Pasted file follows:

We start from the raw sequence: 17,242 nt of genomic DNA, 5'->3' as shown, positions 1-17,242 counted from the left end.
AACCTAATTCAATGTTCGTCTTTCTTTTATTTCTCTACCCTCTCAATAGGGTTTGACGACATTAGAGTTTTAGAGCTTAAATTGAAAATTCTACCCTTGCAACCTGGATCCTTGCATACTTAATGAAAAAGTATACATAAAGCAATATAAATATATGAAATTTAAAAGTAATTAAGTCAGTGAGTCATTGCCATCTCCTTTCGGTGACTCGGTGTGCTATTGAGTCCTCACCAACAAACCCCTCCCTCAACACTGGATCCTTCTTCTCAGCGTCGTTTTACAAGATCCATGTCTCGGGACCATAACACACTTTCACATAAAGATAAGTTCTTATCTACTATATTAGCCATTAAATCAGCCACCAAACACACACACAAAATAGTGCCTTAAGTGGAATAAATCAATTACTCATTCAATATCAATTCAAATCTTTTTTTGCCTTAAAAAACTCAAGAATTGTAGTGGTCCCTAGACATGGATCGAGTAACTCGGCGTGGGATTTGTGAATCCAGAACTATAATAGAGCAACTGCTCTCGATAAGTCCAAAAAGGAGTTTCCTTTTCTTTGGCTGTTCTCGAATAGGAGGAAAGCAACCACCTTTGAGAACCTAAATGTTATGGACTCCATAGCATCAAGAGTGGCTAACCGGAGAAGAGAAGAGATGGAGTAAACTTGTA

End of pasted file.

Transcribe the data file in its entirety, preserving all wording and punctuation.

We start from the raw sequence: 17,242 nt of genomic DNA, 5'->3' as shown, positions 1-17,242 counted from the left end.
AACCTAATTCAATGTTCGTCTTTCTTTTATTTCTCTACCCTCTCAATAGGGTTTGACGACATTAGAGTTTTAGAGCTTAAATTGAAAATTCTACCCTTGCAACCTGGATCCTTGCATACTTAATGAAAAAGTATACATAAAGCAATATAAATATATGAAATTTAAAAGTAATTAAGTCAGTGAGTCATTGCCATCTCCTTTCGGTGACTCGGTGTGCTATTGAGTCCTCACCAACAAACCCCTCCCTCAACACTGGATCCTTCTTCTCAGCGTCGTTTTACAAGATCCATGTCTCGGGACCATAACACACTTTCACATAAAGATAAGTTCTTATCTACTATATTAGCCATTAAATCAGCCACCAAACACACACACAAAATAGTGCCTTAAGTGGAATAAATCAATTACTCATTCAATATCAATTCAAATCTTTTTTTGCCTTAAAAAACTCAAGAATTGTAGTGGTCCCTAGACATGGATCGAGTAACTCGGCGTGGGATTTGTGAATCCAGAACTATAATAGAGCAACTGCTCTCGATAAGTCCAAAAAGGAGTTTCCTTTTCTTTGGCTGTTCTCGAATAGGAGGAAAGCAACCACCTTTGAGAACCTAAATGTTATGGACTCCATAGCATCAAGAGTGGCTAACCGGAGAAGAGAAGAGATGGAGTAAACTTGTA